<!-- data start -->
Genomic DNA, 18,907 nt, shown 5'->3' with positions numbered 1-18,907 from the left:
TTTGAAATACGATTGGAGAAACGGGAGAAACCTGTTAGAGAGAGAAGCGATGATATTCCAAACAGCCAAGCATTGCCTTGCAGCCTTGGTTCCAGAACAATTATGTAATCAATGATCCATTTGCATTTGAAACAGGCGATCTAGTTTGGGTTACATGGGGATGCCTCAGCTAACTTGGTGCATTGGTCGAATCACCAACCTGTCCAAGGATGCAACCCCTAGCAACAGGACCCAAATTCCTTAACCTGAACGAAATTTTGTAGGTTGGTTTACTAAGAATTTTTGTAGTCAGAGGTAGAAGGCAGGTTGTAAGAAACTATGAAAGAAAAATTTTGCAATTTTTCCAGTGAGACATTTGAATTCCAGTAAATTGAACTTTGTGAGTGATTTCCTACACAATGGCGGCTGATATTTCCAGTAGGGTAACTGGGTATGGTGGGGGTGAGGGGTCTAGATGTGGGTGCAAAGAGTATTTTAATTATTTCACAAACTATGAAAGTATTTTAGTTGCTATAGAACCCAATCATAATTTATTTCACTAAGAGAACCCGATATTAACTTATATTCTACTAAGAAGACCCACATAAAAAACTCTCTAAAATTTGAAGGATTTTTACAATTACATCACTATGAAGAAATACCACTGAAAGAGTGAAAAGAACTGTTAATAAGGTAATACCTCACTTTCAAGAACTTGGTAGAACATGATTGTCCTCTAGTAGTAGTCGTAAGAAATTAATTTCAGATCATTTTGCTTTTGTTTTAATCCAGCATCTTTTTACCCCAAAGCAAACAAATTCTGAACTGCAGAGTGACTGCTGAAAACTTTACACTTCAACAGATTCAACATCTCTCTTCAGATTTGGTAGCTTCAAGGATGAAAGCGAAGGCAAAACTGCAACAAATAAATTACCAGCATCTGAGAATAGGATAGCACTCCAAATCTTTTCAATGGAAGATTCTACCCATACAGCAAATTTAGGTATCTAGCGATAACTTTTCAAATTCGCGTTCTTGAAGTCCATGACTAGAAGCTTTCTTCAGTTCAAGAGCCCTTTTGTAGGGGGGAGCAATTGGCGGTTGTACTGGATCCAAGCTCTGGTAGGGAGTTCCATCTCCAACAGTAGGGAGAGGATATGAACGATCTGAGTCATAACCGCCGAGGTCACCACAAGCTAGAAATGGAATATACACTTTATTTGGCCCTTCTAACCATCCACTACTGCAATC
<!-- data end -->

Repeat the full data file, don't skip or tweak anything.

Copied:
Genomic DNA, 18,907 nt, shown 5'->3' with positions numbered 1-18,907 from the left:
TTTGAAATACGATTGGAGAAACGGGAGAAACCTGTTAGAGAGAGAAGCGATGATATTCCAAACAGCCAAGCATTGCCTTGCAGCCTTGGTTCCAGAACAATTATGTAATCAATGATCCATTTGCATTTGAAACAGGCGATCTAGTTTGGGTTACATGGGGATGCCTCAGCTAACTTGGTGCATTGGTCGAATCACCAACCTGTCCAAGGATGCAACCCCTAGCAACAGGACCCAAATTCCTTAACCTGAACGAAATTTTGTAGGTTGGTTTACTAAGAATTTTTGTAGTCAGAGGTAGAAGGCAGGTTGTAAGAAACTATGAAAGAAAAATTTTGCAATTTTTCCAGTGAGACATTTGAATTCCAGTAAATTGAACTTTGTGAGTGATTTCCTACACAATGGCGGCTGATATTTCCAGTAGGGTAACTGGGTATGGTGGGGGTGAGGGGTCTAGATGTGGGTGCAAAGAGTATTTTAATTATTTCACAAACTATGAAAGTATTTTAGTTGCTATAGAACCCAATCATAATTTATTTCACTAAGAGAACCCGATATTAACTTATATTCTACTAAGAAGACCCACATAAAAAACTCTCTAAAATTTGAAGGATTTTTACAATTACATCACTATGAAGAAATACCACTGAAAGAGTGAAAAGAACTGTTAATAAGGTAATACCTCACTTTCAAGAACTTGGTAGAACATGATTGTCCTCTAGTAGTAGTCGTAAGAAATTAATTTCAGATCATTTTGCTTTTGTTTTAATCCAGCATCTTTTTACCCCAAAGCAAACAAATTCTGAACTGCAGAGTGACTGCTGAAAACTTTACACTTCAACAGATTCAACATCTCTCTTCAGATTTGGTAGCTTCAAGGATGAAAGCGAAGGCAAAACTGCAACAAATAAATTACCAGCATCTGAGAATAGGATAGCACTCCAAATCTTTTCAATGGAAGATTCTACCCATACAGCAAATTTAGGTATCTAGCGATAACTTTTCAAATTCGCGTTCTTGAAGTCCATGACTAGAAGCTTTCTTCAGTTCAAGAGCCCTTTTGTAGGGGGGAGCAATTGGCGGTTGTACTGGATCCAAGCTCTGGTAGGGAGTTCCATCTCCAACAGTAGGGAGAGGATATGAACGATCTGAGTCATAACCGCCGAGGTCACCACAAGCTAGAAATGGAATATACACTTTATTTGGCCCTTCTAACCATCCACTACTGCAATC